Podcast by Ottoman History Podcast. Ottoman History Podcast began in March of 2011 as an experiment aimed at finding an alternative form of academic production that explores new and more accessible media and allows for a collaborative approach. Our recorded interviews and lectures, while still largely academic in tone, provide serious and constructive academic discussion in an accessible and almost human format that is easy on the brain and eyes.
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E228 | The conventional story of the 1908 Revolution in the Ottoman Empire is that of the Young Turks and a multi-confessional alliance of political parties usurping the authoritarian rule of Sultan Abdul Hamid II. The learned class of Muslim notables, the ulema, are usually portrayed as apprehensive bystanders threatened with marginalization by the restoration of the Ottoman constitution. But as our guest Yakoob Ahmed explains, ulema engagement with the revolution and the parliamentary elections that followed was robust. In this episode, we explore that engagement through a discussion of the writings and activities of the Ottoman ulema during the transformative period of 1908-1912. http://www.ottomanhistorypodcast.com/2016/03/ulema-1908-revolution.html Yakoob Ahmed is a final year Ph.D. student at SOAS. His thesis, in which he is writing and revising narratives of the ulema’s role in the late Ottoman Empire, is titled the ‘The Role of the Ottoman Sunni Ulema in the Parliamentary Elections of 1908–1912’. Yakoob has previously been a research fellow at Istanbul Şehir University in Istanbul and has a interest in nineteenth and twentieth century Islamic intellectual thought. Taylan Güngör is a doctoral candidate at SOAS in London. His interests are in Medieval and Pre-Modern Eastern Mediterranean trading circles and his research is on trade in Istanbul after 1453. CREDITS Episode No. 228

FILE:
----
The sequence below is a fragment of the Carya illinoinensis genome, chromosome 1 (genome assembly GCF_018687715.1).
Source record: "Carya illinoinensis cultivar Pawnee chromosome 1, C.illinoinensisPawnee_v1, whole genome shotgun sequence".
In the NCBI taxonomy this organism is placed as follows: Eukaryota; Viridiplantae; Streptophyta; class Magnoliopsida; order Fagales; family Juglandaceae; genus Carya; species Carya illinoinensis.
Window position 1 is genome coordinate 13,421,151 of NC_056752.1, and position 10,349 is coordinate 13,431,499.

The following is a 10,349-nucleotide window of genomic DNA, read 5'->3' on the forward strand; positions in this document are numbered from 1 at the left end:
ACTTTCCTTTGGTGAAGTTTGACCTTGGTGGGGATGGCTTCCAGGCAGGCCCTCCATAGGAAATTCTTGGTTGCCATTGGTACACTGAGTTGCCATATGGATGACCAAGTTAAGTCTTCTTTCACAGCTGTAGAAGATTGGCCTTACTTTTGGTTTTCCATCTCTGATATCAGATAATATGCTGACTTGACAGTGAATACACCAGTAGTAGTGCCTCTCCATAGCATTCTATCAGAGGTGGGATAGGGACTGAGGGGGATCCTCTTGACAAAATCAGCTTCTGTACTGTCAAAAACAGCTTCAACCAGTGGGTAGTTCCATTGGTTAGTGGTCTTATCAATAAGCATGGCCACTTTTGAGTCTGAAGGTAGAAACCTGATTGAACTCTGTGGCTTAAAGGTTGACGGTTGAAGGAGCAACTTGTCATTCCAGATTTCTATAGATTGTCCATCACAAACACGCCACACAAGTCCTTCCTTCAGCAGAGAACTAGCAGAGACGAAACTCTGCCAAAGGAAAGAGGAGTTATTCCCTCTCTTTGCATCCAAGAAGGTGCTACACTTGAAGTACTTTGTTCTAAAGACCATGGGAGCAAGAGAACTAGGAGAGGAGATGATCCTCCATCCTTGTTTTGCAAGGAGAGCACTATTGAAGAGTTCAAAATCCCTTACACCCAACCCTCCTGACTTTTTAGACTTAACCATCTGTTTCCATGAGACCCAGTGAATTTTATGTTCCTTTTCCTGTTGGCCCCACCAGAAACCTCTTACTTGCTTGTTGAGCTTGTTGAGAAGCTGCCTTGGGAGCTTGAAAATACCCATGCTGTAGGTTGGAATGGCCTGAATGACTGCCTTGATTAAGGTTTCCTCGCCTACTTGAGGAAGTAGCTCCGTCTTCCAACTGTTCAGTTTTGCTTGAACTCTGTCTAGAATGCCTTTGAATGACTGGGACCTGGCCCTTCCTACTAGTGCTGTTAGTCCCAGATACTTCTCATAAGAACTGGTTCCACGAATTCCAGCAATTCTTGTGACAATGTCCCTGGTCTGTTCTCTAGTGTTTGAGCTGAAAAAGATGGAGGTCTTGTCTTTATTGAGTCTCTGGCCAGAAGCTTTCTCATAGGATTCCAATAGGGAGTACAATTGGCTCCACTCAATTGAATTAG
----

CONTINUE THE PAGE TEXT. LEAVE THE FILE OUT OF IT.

Release Date: 4 March 2016
Recording Location: School of Oriental and African Studies (SOAS)
Audio Editing by Taylan Güngör
Recorded at SOAS Radio studios. SOAS Radio is an outlet for creative media and talent housed by the School of Oriental and African Studies (SOAS), University of London. Run by alumni, current students and staff at the School, including volunteers from like-minded communities, SOAS Radio is dedicated to varied and original programming on world music, culture and current affairs.
Special thanks to Kara Güneş for allowing us to use the composition "Istanbul" in the intro and outro music
Image "Member of Turkish Parliament in chamber" via Library of Congress. . .
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